Water Buckets

Hydration: The Name of the Game

It’s not at all unusual for athletes to sweat during a game, but if you’ve tuned into the MLS Is Back Tournament, you might have found yourself wondering if it’s normal for them to sweat quite that much. Some look like they’ve just taken a dip in the Swan and Dolphin Resort pool, or more like they’re playing in a deluge at Portland’s Providence Park than in sunny Florida. 

And so, like many a person finding their shirt more than a little damp before a big job interview, you may find yourself asking, “Is this normal?”

“It’s very normal,” said Minnesota United Team Dietitian Angela Bruzina. Her job focuses on player nutrition and — more recently — hydration. “On average, players will lose anywhere between two pounds to six or seven pounds of water from a training session. That’s quite a lot. For every two pounds of sweat that they lose, that’s almost a full liter of water.”

A full liter of water is just a bit more than the 32-ounce Nalgene you drink during the work day. The hot, humid climate in Orlando pushes the numbers towards the high side of that scale. It also means Bruzina hammers home the importance of the hydration aspect of recovery, since the current conditions don’t rule out the extremities that root from dehydration like heat exhaustion and heat stroke. 

“Just a two percent decrease in their weight can cause performance deficit,” said Bruzina. “So they’re performing not at tip-top shape.”

“An analogy I heard once is thinking about the difference between a fresh steak and beef jerky,” said Head Athletic Trainer Stacey Hardin. “If you think about a muscle the same way, if it’s dehydrated, you know how much easier it is to tear beef jerky than it is to tear fresh steak. So it really helps not only from the performance standpoint, but the muscles’ ability to function when it’s well-hydrated, and then the body as a whole.”

In Florida, Bruzina has mirrored the schedule she keeps in Blaine, ending breakfast an hour before training. The buffet is a well-balanced spread focused on easily digestible carbohydrates — waffles, pancakes, oatmeal and potatoes. And lots of fruit. 

Bruzina weighs every player before and after training, in dry clothes. She’s tracking players’ weight and calculating the amount of weight lost and, in turn, fluid needed to rehydrate. For every pound lost, a player has to replenish with between 16 and 24 ounces of fluid — basically a biggish bottle of water from the gas station.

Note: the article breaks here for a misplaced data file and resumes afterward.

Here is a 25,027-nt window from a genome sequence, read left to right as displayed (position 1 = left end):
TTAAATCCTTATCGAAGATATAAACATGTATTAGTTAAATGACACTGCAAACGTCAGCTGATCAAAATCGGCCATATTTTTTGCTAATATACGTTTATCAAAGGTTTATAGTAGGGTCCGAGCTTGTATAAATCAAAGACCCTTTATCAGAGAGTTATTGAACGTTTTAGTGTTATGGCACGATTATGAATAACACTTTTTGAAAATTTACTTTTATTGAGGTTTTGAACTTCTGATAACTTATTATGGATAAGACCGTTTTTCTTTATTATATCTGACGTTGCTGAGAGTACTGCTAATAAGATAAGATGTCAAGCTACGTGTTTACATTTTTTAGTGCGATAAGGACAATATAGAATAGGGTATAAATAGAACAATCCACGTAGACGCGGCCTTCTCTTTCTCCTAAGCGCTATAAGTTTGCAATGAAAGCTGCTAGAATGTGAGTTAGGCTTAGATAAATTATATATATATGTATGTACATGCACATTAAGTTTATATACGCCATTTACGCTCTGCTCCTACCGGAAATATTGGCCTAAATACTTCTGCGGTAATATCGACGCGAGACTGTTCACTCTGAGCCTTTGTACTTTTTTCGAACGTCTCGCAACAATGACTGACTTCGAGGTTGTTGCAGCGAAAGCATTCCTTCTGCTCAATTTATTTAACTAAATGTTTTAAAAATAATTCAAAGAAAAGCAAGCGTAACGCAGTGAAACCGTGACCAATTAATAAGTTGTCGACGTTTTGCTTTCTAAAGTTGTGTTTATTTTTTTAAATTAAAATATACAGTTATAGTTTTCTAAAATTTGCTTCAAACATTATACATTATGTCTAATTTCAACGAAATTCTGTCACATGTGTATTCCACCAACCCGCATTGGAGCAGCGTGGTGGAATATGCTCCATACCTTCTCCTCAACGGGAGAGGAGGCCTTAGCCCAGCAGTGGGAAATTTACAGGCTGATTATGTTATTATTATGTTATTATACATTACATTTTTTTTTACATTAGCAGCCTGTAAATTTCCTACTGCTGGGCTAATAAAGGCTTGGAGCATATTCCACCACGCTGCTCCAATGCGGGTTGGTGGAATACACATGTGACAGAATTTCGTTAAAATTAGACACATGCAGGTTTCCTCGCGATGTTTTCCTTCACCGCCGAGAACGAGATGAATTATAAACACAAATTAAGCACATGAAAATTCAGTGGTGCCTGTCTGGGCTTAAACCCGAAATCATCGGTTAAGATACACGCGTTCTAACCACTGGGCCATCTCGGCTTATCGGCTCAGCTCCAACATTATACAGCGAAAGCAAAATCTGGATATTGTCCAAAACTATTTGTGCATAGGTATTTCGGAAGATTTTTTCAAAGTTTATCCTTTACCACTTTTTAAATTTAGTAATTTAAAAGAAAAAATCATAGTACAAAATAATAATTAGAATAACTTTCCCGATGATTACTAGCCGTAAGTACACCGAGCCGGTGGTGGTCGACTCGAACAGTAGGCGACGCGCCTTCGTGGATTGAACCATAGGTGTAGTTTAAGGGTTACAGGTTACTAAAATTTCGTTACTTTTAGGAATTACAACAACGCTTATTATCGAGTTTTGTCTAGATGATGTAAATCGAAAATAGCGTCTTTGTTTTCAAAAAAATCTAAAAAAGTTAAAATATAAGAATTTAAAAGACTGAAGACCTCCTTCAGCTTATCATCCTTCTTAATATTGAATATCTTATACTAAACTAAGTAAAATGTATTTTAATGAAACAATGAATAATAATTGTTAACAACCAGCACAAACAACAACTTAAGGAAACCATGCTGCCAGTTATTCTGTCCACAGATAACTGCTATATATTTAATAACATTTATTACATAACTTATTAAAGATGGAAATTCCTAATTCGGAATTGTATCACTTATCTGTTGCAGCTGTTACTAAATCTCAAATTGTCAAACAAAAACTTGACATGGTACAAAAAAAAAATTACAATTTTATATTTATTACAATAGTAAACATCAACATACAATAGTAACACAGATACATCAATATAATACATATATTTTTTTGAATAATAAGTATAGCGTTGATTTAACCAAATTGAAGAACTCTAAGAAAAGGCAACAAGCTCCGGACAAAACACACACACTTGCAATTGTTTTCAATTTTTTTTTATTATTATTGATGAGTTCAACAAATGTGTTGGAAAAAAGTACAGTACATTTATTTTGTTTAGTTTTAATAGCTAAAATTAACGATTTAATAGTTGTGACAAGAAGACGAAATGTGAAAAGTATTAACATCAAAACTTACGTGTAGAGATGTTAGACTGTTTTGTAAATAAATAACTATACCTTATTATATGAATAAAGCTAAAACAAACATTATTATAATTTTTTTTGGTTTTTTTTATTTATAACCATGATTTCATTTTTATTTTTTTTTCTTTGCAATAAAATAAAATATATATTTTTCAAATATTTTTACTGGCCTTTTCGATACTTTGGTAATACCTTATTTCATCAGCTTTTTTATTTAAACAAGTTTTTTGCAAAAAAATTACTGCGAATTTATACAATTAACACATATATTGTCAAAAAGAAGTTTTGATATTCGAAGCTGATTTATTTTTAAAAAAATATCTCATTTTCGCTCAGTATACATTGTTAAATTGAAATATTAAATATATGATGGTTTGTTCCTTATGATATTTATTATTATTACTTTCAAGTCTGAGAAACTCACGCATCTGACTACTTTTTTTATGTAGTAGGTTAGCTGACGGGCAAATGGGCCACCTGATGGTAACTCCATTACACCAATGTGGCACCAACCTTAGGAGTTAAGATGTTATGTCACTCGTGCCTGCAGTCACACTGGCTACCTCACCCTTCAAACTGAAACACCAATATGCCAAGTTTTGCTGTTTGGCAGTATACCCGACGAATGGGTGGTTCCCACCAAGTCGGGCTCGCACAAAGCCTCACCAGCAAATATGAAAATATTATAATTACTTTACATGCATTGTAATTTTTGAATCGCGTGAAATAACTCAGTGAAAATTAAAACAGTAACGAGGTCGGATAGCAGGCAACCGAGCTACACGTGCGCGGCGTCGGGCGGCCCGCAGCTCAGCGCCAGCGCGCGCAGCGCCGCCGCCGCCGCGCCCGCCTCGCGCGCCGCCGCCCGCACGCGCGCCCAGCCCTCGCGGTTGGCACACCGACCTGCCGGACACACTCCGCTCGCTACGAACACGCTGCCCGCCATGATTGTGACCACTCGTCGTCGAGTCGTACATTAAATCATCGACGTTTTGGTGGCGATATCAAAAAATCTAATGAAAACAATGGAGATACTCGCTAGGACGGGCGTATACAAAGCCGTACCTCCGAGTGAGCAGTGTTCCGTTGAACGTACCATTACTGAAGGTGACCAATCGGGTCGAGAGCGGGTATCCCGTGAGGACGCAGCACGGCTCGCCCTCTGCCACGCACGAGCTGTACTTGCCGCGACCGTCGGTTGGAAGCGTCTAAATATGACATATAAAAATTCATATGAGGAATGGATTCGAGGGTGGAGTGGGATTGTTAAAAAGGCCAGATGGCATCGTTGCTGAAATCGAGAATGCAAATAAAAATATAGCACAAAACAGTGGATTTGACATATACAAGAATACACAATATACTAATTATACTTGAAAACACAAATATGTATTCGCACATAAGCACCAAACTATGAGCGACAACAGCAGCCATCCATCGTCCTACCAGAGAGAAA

“It’s all about education at the scale. So two pounds down, that’s two bottles of fluid. And I provide them with water and other products they can choose from,” said Bruzina. “That’s at least two bottles before you go to lunch.” 

Lunch features options both nutritious and water dense for rehydration help. From a solids standpoint, that means mixed fruit salads with watermelon, cantaloupe, honeydew and pineapple, in addition to the whole fruit offered. The liquid line up in the lunch room showcases smoothies, tea, iced tea, juice, milk and flavored electrolyte packets to mix with water.

“Our body doesn’t do a wonderful job of absorbing plain water, because there’s no electrolytes in it like salt or potassium,” explained Bruzina. “Our bodies love to take water in with minerals. When there’s salt and potassium in the fluid that helps absorb more of the water in those foods and fluids.”

If a player is consistently losing five or six pounds every day, Bruzina will set a goal for the next week to try and help get that number down.  The first option is for the player to drink more during the training session itself, which will help them lose less through sweat. For the players that drink solely water while they’re training, Bruzina explains the importance of making up for the salt lost during the session and ways they can replenish. Every player has a different preference, and some players aren’t fans of the extra fluid sloshing around in their stomach during the session. 

The second option is a little more … extreme. 

“They don’t enjoy it, but they do it,” said Bruzina. “We have a very rapid hydrating product that has 1800 milligrams of sodium in it.” That’s about nine orders of fries from McDonald’s worth. This isn’t recommended for the recreational athlete and high sodium doses should only be done under the care of a medical professional. “Some of our guys will use that before training, because with salt, comes water. If they ingest a fair amount of salt prior to training, they’re going to retain the majority of the water they drink during the training session, so in theory, they sweat less. It doesn’t taste great. But it helps them a lot.”

It's Florida in August. Everyone is sweating. But it’s Bruzina’s job to make sure that what the players sweat out gets put back in so they can keep performing at a high level. So long as she does her job, then yeah, it’s very normal.